Why it pays to go green

25 July 2016

Cut down on your carbon footprint and boost your bank balance by minimising your home’s energy output with some simple and effective household hints.

It’s thought that going green is a pricey process – but it doesn’t have to be.

Start at the top of the house

Unless it’s leaking or has blown away, it’s unlikely that you will turn much attention to your roof – especially not as a way of saving money on your energy bills. However, if your property is positioned perfectly, you may be missing an opportunity to boost your bank balance with a set of solar panels.

Get your own solar system

As well as being great for the environment, solar panels can provide your finances with a very sunny outlook. If your ‘solar system’ generates more electricity than you use, you are able to sell the surplus back to the National Grid for use elsewhere through the ‘Feed-in Tarrif’ scheme – a government scheme regulated by Ofgem.

A comprehensive 4kWp system on a UK home would cost on average between £5,000 - £8,000 and is likely to generate around 3,800 kilowatt hours of electricity a year. 

According to Energy Saving Trust, to put this into perspective, this means that the power generated by your humble roof panels could turn the London Eye 50 times! 

As well as saving around £70 a year on an average electricity bill, this set up would save around two tonnes of carbon dioxide every year.

Many people are concerned about the UK’s lack of gloriously sunny days, but don’t worry – your TV won’t suddenly cut out because we’ve had a miserable summer. Solar panels don’t need direct sunshine to work, they still generate electricity even on a cloudy day.

Insulate the roof

Once your roof has started earning its keep, it’s time to make sure that it is not counteracting all the good work you are doing in saving money.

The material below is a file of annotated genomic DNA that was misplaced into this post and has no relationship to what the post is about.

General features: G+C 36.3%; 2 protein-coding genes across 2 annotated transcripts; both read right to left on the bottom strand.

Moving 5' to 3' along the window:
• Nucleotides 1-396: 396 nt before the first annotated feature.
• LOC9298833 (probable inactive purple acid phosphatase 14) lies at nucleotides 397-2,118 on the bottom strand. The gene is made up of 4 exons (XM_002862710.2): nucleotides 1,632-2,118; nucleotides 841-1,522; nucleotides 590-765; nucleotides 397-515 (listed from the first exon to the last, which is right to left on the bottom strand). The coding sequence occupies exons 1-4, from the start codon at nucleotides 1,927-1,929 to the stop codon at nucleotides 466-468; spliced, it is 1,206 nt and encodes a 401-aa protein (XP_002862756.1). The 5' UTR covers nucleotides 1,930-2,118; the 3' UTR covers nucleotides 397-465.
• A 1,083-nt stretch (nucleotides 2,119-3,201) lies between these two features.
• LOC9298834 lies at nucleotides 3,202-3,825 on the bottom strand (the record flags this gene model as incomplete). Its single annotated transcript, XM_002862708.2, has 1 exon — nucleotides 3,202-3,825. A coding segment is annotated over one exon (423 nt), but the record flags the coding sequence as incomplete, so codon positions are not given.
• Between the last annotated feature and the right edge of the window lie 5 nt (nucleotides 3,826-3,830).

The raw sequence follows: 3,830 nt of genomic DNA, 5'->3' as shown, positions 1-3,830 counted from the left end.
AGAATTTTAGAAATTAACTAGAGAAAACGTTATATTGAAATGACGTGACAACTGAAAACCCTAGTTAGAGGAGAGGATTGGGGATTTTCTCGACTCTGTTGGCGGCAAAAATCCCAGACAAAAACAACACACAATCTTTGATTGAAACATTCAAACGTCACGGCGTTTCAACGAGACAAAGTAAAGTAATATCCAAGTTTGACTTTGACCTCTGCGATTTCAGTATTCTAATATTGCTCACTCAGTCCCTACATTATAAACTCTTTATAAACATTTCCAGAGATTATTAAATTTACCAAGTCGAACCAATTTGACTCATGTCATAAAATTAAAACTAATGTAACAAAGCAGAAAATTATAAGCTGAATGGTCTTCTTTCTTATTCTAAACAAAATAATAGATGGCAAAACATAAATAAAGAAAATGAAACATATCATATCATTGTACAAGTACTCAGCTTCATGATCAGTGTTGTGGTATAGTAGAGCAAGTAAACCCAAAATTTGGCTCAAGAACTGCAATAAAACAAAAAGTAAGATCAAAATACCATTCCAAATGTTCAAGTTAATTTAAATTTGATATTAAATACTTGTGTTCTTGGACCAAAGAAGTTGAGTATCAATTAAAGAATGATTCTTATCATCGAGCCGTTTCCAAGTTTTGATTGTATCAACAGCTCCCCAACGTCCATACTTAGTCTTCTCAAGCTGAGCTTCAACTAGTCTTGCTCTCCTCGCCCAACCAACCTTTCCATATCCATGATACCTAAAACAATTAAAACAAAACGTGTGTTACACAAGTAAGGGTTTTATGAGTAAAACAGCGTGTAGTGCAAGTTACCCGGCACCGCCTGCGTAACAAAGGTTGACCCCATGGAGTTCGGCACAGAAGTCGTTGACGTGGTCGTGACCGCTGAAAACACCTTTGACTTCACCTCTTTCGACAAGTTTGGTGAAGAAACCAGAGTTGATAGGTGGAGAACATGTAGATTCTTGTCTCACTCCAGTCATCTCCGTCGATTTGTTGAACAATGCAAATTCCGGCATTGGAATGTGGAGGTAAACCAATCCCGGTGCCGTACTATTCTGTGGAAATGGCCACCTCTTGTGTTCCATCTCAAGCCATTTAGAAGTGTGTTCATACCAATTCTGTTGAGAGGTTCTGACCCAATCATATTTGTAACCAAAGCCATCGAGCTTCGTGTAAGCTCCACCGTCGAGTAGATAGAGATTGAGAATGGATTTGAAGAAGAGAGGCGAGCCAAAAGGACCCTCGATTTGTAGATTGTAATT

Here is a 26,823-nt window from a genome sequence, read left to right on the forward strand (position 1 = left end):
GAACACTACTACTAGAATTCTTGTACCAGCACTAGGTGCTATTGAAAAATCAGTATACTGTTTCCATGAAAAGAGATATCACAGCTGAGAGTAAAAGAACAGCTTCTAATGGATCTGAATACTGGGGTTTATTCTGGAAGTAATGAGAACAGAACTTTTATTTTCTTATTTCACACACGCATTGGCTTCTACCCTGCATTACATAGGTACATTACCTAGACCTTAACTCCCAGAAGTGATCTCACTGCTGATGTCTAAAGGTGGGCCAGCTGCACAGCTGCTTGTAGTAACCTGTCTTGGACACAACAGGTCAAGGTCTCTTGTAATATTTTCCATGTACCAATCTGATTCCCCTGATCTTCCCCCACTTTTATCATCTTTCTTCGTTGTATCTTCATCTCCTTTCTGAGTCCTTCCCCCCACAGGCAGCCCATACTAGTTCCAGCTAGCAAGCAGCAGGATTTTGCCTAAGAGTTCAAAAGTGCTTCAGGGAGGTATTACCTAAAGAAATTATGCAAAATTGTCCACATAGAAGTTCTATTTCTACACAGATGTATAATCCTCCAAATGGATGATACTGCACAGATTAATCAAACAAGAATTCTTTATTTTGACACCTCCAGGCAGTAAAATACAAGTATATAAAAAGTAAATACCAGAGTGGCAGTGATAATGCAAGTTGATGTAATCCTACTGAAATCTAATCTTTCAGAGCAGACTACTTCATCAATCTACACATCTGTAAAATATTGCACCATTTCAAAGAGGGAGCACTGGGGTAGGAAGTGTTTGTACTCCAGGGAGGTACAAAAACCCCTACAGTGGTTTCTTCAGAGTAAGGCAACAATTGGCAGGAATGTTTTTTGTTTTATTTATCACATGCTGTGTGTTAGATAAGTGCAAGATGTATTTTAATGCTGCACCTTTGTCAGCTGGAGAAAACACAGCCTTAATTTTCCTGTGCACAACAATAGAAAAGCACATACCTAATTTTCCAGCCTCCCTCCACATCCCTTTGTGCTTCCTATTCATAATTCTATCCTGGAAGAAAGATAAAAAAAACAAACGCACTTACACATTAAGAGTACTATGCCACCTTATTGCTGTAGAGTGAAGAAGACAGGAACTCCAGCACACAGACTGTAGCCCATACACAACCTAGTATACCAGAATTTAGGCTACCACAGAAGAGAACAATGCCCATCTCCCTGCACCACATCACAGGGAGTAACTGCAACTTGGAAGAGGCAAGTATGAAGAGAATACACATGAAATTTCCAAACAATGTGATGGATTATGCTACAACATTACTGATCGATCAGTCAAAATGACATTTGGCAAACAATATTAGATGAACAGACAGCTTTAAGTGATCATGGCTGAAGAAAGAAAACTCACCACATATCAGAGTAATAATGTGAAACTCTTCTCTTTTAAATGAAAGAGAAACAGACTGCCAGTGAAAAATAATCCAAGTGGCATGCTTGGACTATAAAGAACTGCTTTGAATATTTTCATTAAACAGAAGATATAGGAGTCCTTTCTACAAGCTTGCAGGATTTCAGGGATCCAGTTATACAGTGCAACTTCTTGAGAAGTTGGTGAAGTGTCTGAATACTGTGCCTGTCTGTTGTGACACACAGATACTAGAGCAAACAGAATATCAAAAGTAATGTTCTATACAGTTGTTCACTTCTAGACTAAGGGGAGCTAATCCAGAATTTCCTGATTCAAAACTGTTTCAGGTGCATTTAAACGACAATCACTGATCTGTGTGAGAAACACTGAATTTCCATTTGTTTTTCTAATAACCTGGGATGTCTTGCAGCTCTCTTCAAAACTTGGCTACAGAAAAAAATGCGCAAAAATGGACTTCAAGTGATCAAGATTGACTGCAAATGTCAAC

You may remember your mother always insisting you wear a hat to go outside in the cold weather – your house is no different! Up to 25% of your home’s heat can be lost through the roof if it isn’t insulated properly, sending energy bills literally through the ceiling.

Making sure your loft is insulated to a thickness of at least 270mm, with the insulation filling all the gaps between and above the joists of  the loft space, is the equivalent of popping a wooly hat on your home. 

Making sure every gap is well-filled could also help to line your pockets to the tune of around £240 a year in savings on your energy bills.

Save money by being energy efficient

Fill the gaps

If you are working hard to insulate the top of your house, it would be sensible to make sure that your walls are also doing all they can to keep your property as cosy as possible. A third of heat loss in homes occurs through the walls, with cavity wall insulation the best way to prevent this.

Homes built after 1990 are likely to already have cavity wall insulation as standard; however if your home pre-dates this, it’s worth exploring as a money saving option. 

If your property was built after the 1920s, you may be one of the lucky people who already have cavity walls, but you can check by looking at the thickness, as cavity walls tend to be slightly thicker than solid walls. 

If your wall is more than 260mm thick it is likely to be a cavity wall. A registered installer will be able to advise on this.

The insulation process (in which any gaps inside your walls are filled with an expanding foam) should only take a couple of hours to complete and requires minimal intrusion. 

Once complete, it will prevent heat loss though the walls of your home, trapping warm air inside and preventing cold air from entering. A detached property could expect savings of up to £375 a year.

Upgrade your glazing


With the walls and roof doing all they can to keep heat (and money) from flowing out of your home, you should make sure that your windows and doors aren’t letting the side down. If more than sunlight is flooding through your windows, it might be time to invest in upgrading your glazing.

If you already have double glazing, make sure that all the seals are fresh and in top condition, and that all windows close properly. If your property features original wood or sash windows, or you own a period property, it may be worth considering secondary glazing as an option, or even looking at shutters as a solution.